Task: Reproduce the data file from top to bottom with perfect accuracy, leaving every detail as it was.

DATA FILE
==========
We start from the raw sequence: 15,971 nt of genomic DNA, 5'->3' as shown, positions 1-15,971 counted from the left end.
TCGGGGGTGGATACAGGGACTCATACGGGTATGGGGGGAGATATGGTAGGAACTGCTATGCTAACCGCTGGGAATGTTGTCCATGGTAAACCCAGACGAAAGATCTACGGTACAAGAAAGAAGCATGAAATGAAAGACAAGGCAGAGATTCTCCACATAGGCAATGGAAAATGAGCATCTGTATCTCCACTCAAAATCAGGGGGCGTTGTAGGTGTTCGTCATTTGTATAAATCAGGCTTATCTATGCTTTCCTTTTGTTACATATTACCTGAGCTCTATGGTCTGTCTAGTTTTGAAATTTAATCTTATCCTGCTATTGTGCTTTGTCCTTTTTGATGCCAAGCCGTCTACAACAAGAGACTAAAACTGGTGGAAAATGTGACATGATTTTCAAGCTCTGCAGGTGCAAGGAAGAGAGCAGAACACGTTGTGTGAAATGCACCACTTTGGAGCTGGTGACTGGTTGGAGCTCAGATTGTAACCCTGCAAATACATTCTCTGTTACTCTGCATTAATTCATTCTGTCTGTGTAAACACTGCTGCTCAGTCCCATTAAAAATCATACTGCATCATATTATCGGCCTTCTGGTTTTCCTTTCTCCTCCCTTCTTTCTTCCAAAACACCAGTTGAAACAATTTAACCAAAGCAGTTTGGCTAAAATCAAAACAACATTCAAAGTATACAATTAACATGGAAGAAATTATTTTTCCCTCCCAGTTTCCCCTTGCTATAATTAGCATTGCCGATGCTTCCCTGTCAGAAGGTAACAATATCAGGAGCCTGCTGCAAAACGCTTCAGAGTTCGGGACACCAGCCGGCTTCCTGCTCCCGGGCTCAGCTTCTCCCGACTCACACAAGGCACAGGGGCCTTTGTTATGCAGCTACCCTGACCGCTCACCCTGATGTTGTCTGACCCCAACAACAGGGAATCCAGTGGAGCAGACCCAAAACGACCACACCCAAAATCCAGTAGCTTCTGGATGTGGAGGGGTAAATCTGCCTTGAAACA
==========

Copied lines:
We start from the raw sequence: 15,971 nt of genomic DNA, 5'->3' as shown, positions 1-15,971 counted from the left end.
TCGGGGGTGGATACAGGGACTCATACGGGTATGGGGGGAGATATGGTAGGAACTGCTATGCTAACCGCTGGGAATGTTGTCCATGGTAAACCCAGACGAAAGATCTACGGTACAAGAAAGAAGCATGAAATGAAAGACAAGGCAGAGATTCTCCACATAGGCAATGGAAAATGAGCATCTGTATCTCCACTCAAAATCAGGGGGCGTTGTAGGTGTTCGTCATTTGTATAAATCAGGCTTATCTATGCTTTCCTTTTGTTACATATTACCTGAGCTCTATGGTCTGTCTAGTTTTGAAATTTAATCTTATCCTGCTATTGTGCTTTGTCCTTTTTGATGCCAAGCCGTCTACAACAAGAGACTAAAACTGGTGGAAAATGTGACATGATTTTCAAGCTCTGCAGGTGCAAGGAAGAGAGCAGAACACGTTGTGTGAAATGCACCACTTTGGAGCTGGTGACTGGTTGGAGCTCAGATTGTAACCCTGCAAATACATTCTCTGTTACTCTGCATTAATTCATTCTGTCTGTGTAAACACTGCTGCTCAGTCCCATTAAAAATCATACTGCATCATATTATCGGCCTTCTGGTTTTCCTTTCTCCTCCCTTCTTTCTTCCAAAACACCAGTTGAAACAATTTAACCAAAGCAGTTTGGCTAAAATCAAAACAACATTCAAAGTATACAATTAACATGGAAGAAATTATTTTTCCCTCCCAGTTTCCCCTTGCTATAATTAGCATTGCCGATGCTTCCCTGTCAGAAGGTAACAATATCAGGAGCCTGCTGCAAAACGCTTCAGAGTTCGGGACACCAGCCGGCTTCCTGCTCCCGGGCTCAGCTTCTCCCGACTCACACAAGGCACAGGGGCCTTTGTTATGCAGCTACCCTGACCGCTCACCCTGATGTTGTCTGACCCCAACAACAGGGAATCCAGTGGAGCAGACCCAAAACGACCACACCCAAAATCCAGTAGCTTCTGGATGTGGAGGGGTAAATCTGCCTTGAAACA